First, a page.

In the hopes of fighting sexual harassment on its trains and buses, Metro has teamed with the nonprofit Peace over Violence to create a new public information campaign.
The "It's Off Limits" campaign will place ads on buses, trains and video monitors to urge riders to report any harassment they see to the Los Angeles Sheriff's Department. Passengers who see or experience sexual harassment can call the sheriff's hotline at 888-950-7233 or report through the free LA Metro Transit Watch safety app.
The organizers officially announced the project Thursday morning at Union Station in downtown Los Angeles.
“Metro customers deserve to travel in a safe environment free from harassment,” said LA Mayor Eric Garcetti, chair of the Metro Board of Directors, in a statement. “Metro wants riders to know that unwanted sexual behavior will not be tolerated on its buses and trains, and help and support is available to victims of harassment.”
Survey results released by the transit agency in February found 22 percent of the 22,604 riders surveyed were subject to some form of sexual harassment in the past six months, including touching, exposure or inappropriate comments. People boarded Metro buses and trains more than 450 million tiin 2014.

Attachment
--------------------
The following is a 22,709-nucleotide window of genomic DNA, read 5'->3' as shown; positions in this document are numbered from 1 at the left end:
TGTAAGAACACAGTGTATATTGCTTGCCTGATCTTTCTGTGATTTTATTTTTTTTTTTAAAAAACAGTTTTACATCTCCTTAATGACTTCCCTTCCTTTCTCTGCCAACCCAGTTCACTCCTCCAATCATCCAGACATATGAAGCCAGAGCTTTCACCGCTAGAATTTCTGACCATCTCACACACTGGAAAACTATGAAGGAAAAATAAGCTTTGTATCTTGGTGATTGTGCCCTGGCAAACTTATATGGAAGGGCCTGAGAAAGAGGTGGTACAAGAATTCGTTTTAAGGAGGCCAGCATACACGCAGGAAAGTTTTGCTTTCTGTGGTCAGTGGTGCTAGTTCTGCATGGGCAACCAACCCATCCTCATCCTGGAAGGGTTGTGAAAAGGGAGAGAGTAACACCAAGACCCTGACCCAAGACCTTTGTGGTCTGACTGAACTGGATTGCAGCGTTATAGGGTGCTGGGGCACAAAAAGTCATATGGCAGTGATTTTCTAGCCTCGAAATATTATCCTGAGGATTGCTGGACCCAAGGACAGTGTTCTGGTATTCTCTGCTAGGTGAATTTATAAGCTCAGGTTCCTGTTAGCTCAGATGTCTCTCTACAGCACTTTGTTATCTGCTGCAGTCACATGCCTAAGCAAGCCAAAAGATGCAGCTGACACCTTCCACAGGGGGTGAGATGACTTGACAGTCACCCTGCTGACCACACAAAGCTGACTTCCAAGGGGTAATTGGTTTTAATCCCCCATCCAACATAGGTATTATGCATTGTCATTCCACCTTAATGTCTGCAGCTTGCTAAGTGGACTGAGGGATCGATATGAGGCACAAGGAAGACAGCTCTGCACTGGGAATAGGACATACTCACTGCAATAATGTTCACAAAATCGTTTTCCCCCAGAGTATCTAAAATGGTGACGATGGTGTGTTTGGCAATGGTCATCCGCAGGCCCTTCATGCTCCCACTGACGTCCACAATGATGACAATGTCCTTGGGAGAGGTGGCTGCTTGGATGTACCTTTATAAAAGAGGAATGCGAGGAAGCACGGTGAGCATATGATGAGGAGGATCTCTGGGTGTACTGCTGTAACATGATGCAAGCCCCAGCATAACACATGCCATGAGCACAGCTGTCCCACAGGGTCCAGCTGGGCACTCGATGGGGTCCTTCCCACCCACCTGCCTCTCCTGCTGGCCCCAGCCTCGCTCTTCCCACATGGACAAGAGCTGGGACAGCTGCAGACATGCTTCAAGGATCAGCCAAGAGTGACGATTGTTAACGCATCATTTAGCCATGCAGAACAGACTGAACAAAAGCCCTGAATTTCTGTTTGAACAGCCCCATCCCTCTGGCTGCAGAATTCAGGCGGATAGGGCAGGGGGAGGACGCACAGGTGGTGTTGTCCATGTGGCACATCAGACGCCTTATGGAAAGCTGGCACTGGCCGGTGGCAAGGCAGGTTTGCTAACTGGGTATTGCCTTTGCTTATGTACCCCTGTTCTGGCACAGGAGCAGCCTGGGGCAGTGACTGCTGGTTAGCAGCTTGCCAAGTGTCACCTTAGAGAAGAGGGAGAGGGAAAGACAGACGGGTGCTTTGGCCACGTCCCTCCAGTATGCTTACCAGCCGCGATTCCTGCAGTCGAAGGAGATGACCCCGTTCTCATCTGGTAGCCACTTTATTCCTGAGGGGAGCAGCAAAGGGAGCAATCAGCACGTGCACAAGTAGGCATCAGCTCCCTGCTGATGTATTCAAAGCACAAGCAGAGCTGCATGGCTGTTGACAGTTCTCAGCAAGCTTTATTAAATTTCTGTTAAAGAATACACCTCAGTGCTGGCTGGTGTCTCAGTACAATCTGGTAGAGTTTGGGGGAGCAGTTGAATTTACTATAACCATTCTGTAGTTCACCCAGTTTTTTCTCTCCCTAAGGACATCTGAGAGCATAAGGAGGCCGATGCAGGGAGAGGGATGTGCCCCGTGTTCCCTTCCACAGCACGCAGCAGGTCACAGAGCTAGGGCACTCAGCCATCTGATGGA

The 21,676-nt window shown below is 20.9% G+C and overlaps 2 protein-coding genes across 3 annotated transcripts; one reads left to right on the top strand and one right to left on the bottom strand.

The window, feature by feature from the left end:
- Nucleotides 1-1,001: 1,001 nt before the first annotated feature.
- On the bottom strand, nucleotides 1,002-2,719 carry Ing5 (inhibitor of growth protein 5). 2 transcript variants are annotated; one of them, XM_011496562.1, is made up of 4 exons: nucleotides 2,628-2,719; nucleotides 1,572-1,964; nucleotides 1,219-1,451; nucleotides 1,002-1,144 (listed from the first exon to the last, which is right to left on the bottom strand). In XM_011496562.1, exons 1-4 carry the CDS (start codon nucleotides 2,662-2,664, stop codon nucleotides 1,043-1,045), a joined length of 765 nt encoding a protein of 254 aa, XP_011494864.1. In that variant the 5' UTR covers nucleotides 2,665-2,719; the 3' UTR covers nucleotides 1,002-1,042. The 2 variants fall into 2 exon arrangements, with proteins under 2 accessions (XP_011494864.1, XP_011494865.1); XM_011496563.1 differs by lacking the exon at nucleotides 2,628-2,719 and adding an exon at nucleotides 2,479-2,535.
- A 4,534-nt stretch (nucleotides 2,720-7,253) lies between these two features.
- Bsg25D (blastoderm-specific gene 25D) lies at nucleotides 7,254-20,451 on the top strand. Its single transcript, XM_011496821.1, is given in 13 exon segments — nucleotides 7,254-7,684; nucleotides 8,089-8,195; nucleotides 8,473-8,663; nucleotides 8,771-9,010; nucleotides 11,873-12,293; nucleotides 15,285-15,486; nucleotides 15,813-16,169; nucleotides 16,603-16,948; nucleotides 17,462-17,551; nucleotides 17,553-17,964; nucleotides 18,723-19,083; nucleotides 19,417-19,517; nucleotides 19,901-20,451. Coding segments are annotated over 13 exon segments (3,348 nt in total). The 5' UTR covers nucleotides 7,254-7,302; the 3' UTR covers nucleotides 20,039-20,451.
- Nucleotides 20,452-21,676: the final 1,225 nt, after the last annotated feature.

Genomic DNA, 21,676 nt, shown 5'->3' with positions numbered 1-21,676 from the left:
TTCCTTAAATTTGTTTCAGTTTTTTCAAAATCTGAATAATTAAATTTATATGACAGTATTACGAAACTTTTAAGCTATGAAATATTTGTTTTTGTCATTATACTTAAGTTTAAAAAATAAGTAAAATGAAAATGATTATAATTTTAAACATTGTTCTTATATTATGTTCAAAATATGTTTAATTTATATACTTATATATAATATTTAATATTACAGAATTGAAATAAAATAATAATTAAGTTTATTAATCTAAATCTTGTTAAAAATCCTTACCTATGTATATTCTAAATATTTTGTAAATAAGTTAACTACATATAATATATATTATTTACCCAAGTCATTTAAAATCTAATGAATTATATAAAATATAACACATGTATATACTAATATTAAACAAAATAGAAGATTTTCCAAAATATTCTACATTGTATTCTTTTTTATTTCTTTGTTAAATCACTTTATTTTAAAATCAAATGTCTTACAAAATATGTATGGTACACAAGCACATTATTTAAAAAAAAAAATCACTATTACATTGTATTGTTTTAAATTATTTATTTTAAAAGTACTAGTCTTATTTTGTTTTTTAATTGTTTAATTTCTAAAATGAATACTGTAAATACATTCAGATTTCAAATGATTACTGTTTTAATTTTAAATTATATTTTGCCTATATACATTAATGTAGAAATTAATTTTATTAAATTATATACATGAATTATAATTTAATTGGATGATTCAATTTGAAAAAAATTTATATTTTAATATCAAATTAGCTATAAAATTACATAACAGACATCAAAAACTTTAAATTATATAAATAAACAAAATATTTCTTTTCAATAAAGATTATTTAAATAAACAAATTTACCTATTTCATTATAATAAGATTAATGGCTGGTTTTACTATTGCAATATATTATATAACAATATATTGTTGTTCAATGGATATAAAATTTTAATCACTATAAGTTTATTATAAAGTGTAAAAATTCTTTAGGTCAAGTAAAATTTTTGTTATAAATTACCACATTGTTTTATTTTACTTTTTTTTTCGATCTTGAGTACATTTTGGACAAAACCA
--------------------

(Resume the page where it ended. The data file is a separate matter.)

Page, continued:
Despite the high number of people who said they experienced sexual harassment in the survey, there were only 99 LASD reports last year and 20 resultant arrests, according to the report. About two-thirds of the reports involved touching and another third involved indecent exposure.
“That rate of reporting is woefully low and indicates that transit customers do not have faith that such behavior can be addressed,” said Metro Board member and Los Angeles County Supervisor Sheila Kuehl in a statement.
"Annoying her, talking to her, whispering in her ear," said Claudia Nicolosi, a passenger who told NBC4 her daughter has encountered all those forms of harassment. "An elderly gentleman licked her ear."
Nicolosi said she would also like bus and train operators to get more training to handle those situations. Metro officials said they intend to train them as well as maintenance and custodial workers.
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"I don't think we feel like it's going to do anything," Nicolosi said. "I mean, it's a passing person on a bus. But it is a problem."
The majority of incidents were of men harassing women but 18 percent of men reported being harassed, as did children, according to Metro officials.
"The fact that we have this data gives a lot of reliability and credibility to the anecdotes [that] so many people have experienced the unwanted gestures or comments or the exposing," Peace Over Violence Executive Director Patti Giggans said.
April is National Sexual Harassment Awareness Month.